When analyzing which consumers that intend to purchase across these sales events, there are significant differences not only in terms of demographics but also regarding online savviness and demands that these consumer groups place on merchants.
Even though the share of consumers across all three countries that intend to buy at the Prime Day sale and/or the Singles Day sale is relatively low, these consumers are very digital in nature. Looking at these consumers’ general shopping expenditure, almost 55% is spent online with the remaining 45% being spent offline. At the same time, these consumers also stand for the highest purchase volumes online at present. Cyber Monday, Halloween and St. Nicholas sales are relatively similar when it comes to consumer composition from an online savviness perspective.
And consumers intending to purchase on Black Friday have the majority of current shopping expenditure offline, this is no surprise as it has attracted such a large customer base and therefore also includes more traditional shopper segments. The 40% of consumers that don’t intend to purchase at any of the sales events are by far the most traditional with a current online/offline shopping expenditure ratio of 32%/68%.
Looking at demographical differences, consumers who intend to make a purchase during peak season 2020 are significantly younger than the group who do not intend to purchase at any sale. Among the peak season shoppers, there is also an over-representation of consumers in the pre-family and ‘having children at home’ life stages, as well as consumers with a higher than average income. Prime Day, Halloween and Singles’ Day are more male dominant while Black Friday is more female dominant.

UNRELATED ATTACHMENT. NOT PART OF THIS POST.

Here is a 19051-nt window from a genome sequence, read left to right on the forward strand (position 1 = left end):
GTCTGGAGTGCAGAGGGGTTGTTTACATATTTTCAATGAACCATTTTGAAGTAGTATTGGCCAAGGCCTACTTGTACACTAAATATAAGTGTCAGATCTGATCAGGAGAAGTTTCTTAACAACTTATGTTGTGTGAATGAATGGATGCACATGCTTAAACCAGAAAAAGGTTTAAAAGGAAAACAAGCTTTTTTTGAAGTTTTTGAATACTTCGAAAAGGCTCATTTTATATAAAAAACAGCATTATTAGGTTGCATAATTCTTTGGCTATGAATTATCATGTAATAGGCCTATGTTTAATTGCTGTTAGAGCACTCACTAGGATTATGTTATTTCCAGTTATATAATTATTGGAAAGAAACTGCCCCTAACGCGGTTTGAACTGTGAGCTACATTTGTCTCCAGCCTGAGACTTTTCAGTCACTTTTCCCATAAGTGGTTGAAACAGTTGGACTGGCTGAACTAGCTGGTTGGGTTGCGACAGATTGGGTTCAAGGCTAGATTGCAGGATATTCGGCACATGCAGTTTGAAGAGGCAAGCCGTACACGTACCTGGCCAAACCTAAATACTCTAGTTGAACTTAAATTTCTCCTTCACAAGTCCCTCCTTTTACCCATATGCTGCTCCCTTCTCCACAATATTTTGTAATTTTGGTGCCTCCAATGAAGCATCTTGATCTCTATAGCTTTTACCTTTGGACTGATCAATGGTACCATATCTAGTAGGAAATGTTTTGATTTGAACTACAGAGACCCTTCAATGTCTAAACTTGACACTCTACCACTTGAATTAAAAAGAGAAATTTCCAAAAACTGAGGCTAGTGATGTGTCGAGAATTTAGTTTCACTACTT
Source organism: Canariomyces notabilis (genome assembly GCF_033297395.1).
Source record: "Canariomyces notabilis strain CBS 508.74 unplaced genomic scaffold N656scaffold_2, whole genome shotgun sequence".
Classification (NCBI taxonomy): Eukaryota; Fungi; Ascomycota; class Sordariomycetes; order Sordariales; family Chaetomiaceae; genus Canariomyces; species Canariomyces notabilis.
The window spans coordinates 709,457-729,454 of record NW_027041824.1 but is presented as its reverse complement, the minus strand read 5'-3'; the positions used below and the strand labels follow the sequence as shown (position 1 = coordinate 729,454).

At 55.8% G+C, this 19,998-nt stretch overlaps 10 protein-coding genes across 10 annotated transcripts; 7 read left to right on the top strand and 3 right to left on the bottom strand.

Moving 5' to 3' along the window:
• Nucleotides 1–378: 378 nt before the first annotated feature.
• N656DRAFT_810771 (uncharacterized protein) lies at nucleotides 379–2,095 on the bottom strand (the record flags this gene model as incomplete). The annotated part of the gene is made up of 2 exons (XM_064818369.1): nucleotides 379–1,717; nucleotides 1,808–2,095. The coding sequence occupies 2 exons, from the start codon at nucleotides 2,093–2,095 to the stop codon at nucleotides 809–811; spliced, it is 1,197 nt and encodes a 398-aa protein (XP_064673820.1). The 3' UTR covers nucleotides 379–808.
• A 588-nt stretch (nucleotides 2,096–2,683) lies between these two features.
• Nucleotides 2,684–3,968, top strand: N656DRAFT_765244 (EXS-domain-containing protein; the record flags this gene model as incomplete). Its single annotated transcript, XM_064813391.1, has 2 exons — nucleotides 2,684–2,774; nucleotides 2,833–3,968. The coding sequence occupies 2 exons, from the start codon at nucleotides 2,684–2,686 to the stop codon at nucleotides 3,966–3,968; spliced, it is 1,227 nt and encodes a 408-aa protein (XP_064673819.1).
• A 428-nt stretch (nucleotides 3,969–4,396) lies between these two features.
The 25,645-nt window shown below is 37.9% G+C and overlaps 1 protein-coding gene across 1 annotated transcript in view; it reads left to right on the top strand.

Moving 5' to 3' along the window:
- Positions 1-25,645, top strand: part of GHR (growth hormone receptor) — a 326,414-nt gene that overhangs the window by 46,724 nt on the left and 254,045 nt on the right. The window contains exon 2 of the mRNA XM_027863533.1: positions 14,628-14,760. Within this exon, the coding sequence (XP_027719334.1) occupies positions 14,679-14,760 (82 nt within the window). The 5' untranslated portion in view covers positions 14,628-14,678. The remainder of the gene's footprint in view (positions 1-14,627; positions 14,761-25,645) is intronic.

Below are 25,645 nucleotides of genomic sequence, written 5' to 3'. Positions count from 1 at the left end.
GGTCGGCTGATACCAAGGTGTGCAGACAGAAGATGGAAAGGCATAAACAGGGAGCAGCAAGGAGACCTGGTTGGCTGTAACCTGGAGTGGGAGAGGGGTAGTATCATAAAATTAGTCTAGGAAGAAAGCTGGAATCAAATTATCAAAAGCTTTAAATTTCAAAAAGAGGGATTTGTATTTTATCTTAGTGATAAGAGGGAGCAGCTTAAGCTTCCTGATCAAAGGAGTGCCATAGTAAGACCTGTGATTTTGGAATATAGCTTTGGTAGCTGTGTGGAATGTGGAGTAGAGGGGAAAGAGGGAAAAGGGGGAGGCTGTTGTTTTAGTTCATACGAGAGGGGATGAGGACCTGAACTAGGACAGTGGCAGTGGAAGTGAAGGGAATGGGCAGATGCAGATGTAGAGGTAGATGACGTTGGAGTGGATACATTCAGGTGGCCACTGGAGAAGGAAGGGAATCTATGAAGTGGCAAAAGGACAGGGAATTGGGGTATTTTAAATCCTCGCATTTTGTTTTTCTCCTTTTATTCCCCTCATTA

With regards to product categories that consumers intend to purchase during the different peak season sales, we see some categories that stand out. Electronics are more in focus for Cyber Monday and Prime Day, and Fashion is over-represented among those intending to purchase on Black Friday and Singles' Day. For the Halloween sale, comsumers aim for Home decorations, Hobby Articles and Food. And Toys are in focus for the St. Nicholas sale.
When it comes to demands on merchants, consumers who intend to purchase on Black Friday and Cyber Monday are significantly more driven by low prices compared to the shoppers on the other events. However, Cyber Monday shoppers are more digitally native and find it more convenient to shop online than offline. And on the other hand, Prime Day and/or Singles’ Day shoppers - the most digital oriented consumers - are significantly more driven by webshops offering a fast delivery time and flexible delivery options.
In general, Black Friday - being such a dominant sales event - shows large cross-purchase shares among all other sales shopping groups. Another prominent cross-purchase pattern is that of Singles’ Day shoppers and Prime Day shoppers aiming to also purchase on Cyber Monday.
Lifting the view and looking across all the different sales events, 40-50% of consumers state that they will purchase on at least one of these sales events. And an even more powerful statistic is that 20-25% of all consumers have already planned what to buy on these events, i.e. they are just waiting to execute on their needs.
During peak season sales in 2020, most purchases are expected to be made within the product categories Electronics/Telecom and Fashion: one third of consumers who aim to make at least one purchase during peak season sales (40-50% of all consumers) state they will purchase in these categories.